MicroRNAs (miRNAs) are small non-coding RNAs that play important roles in plant development and stress responses. Loss-of-function analysis of miRNA genes has been traditionally challenging due to lack of appropriate knockout tools.

In this study, single miRNA genes (OsMIR408 and OsMIR528) and miRNA gene families (miR815a/b/c and miR820a/b/c) in rice were targeted by CRISPR-Cas9. We showed single strand conformation polymorphism (SSCP) is a more reliable method than restriction fragment length polymorphism (RFLP) for identifying CRISPR-Cas9 generated mutants. Frequencies of targeted mutagenesis among regenerated T0 lines ranged from 48 to 89% at all tested miRNA target sites. In the case of miRNA528, three independent guide RNAs (gRNAs) all generated biallelic mutations among confirmed mutant lines. When targeted by two gRNAs, miRNA genes were readily to be deleted at a frequency up to 60% in T0 rice lines. Thus, we demonstrate CRISPR-Cas9 is an effective tool for knocking out plant miRNAs. Single-base pair (bp) insertion/deletion mutations (indels) in mature miRNA regions can lead to the generation of functionally redundant miRNAs. Large deletions at either the mature miRNA or the complementary miRNA* were found to readily abolish miRNA function. Utilizing mutants of OsMIR408 and OsMIR528, we find that knocking out a single miRNA can result in expression profile changes of many other seemingly unrelated miRNAs. In a case study on OsMIR528, we reveal it is a positive regulator in salt stress. Our work not only provides empirical guidelines on targeting miRNAs with CRISPR-Cas9, but also brings new insights into miRNA function and complex cross-regulation in rice.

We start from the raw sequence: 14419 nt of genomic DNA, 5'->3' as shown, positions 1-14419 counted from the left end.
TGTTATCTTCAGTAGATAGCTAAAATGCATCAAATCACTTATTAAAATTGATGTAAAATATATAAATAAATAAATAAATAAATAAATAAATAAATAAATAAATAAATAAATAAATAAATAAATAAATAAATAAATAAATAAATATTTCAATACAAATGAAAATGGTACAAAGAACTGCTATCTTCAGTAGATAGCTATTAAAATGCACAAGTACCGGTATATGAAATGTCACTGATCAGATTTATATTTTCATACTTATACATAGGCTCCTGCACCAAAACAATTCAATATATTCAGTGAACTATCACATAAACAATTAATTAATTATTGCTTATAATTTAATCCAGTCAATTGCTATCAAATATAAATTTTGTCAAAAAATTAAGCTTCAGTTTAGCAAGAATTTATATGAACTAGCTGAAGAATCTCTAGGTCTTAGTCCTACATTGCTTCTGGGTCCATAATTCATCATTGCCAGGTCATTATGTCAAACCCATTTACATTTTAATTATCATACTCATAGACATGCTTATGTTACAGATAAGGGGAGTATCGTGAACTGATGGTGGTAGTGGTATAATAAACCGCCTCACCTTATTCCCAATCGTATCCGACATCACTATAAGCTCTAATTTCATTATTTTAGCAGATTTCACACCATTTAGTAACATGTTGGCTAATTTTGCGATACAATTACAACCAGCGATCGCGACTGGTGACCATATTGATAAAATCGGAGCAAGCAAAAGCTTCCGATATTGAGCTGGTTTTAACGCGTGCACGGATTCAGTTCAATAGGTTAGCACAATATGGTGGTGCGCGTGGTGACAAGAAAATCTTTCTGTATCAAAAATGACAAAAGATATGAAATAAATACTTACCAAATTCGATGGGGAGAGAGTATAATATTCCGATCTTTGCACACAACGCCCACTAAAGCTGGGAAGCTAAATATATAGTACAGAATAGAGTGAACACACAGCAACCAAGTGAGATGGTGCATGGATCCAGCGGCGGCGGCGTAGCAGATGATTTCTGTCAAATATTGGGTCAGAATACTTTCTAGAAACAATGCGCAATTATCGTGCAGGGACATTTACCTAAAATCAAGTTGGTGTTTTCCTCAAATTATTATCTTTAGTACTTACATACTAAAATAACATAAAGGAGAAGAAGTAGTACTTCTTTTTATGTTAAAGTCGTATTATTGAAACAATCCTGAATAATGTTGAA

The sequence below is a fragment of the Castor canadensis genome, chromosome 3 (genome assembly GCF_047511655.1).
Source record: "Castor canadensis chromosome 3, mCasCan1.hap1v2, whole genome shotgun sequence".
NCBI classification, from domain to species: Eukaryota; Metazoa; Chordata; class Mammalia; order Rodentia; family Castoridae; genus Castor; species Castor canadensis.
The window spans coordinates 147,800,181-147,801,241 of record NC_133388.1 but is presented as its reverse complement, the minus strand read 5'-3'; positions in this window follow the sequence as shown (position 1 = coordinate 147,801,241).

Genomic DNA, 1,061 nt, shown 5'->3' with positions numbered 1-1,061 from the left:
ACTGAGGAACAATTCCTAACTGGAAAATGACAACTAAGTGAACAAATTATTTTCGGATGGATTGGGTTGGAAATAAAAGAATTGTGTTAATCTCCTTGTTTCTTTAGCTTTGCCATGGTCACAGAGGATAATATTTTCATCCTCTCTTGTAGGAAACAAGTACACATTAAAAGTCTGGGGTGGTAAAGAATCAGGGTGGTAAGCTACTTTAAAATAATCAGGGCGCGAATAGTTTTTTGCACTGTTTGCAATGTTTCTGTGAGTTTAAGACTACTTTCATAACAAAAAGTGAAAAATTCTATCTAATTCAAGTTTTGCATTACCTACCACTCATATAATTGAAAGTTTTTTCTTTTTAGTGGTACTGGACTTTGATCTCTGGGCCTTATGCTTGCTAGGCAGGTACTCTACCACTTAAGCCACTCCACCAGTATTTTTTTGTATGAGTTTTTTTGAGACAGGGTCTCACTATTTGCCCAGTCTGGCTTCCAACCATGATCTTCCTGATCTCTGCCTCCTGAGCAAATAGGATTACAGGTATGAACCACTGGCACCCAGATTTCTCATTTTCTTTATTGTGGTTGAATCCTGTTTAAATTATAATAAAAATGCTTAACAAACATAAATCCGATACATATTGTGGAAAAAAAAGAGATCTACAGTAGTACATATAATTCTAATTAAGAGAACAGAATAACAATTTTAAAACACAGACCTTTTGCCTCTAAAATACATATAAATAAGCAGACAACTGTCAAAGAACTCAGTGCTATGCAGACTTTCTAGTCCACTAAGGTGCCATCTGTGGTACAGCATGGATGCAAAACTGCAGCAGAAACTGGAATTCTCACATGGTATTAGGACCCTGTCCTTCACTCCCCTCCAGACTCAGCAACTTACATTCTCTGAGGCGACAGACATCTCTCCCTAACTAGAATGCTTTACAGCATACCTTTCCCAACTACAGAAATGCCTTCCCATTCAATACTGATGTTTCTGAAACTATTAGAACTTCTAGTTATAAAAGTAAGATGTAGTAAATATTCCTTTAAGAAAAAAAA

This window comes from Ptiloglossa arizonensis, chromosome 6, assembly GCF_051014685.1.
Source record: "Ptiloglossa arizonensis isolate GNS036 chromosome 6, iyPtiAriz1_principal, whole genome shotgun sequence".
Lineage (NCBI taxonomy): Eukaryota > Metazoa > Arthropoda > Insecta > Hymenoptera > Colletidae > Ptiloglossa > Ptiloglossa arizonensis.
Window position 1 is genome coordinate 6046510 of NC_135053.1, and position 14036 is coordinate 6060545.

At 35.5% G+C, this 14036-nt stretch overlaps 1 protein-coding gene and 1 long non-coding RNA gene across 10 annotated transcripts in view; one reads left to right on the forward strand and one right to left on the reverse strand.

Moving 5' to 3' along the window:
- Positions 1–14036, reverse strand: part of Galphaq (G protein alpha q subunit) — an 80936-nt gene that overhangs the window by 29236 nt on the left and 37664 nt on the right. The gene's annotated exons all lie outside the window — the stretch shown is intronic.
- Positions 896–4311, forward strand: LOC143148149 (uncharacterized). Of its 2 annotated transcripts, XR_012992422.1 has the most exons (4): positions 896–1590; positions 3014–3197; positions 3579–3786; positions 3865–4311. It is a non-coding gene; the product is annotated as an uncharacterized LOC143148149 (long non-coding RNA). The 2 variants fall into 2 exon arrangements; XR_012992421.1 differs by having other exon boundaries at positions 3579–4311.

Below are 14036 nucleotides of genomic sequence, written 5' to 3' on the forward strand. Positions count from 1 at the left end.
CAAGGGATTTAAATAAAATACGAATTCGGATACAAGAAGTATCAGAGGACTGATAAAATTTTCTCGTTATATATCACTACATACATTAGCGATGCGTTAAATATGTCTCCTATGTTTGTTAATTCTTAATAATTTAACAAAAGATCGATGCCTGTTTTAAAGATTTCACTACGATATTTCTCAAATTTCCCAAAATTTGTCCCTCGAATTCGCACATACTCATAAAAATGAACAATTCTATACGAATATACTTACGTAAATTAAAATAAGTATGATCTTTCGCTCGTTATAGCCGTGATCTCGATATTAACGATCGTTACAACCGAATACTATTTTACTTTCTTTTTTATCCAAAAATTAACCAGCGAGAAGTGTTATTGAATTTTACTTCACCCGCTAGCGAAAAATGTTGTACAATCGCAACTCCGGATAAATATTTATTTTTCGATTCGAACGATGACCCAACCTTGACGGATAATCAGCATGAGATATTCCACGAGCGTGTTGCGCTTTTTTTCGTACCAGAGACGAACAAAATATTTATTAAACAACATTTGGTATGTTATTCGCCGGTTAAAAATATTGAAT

See: https://www.frontiersin.org/articles/10.3389/fpls.2017.01598/full



Figure 1: Targeting rice endogenous microRNA genes with CRISPR-Cas9. (A) Illustration of a primary microRNA (pri-miRNA) transcript which forms a stem loop structure. The mature miRNA and its complementary strand (miRNA*) are color-coded in blue and red, respectively. (B) Summary of sgRNAs and their targeting miRNAs in rice.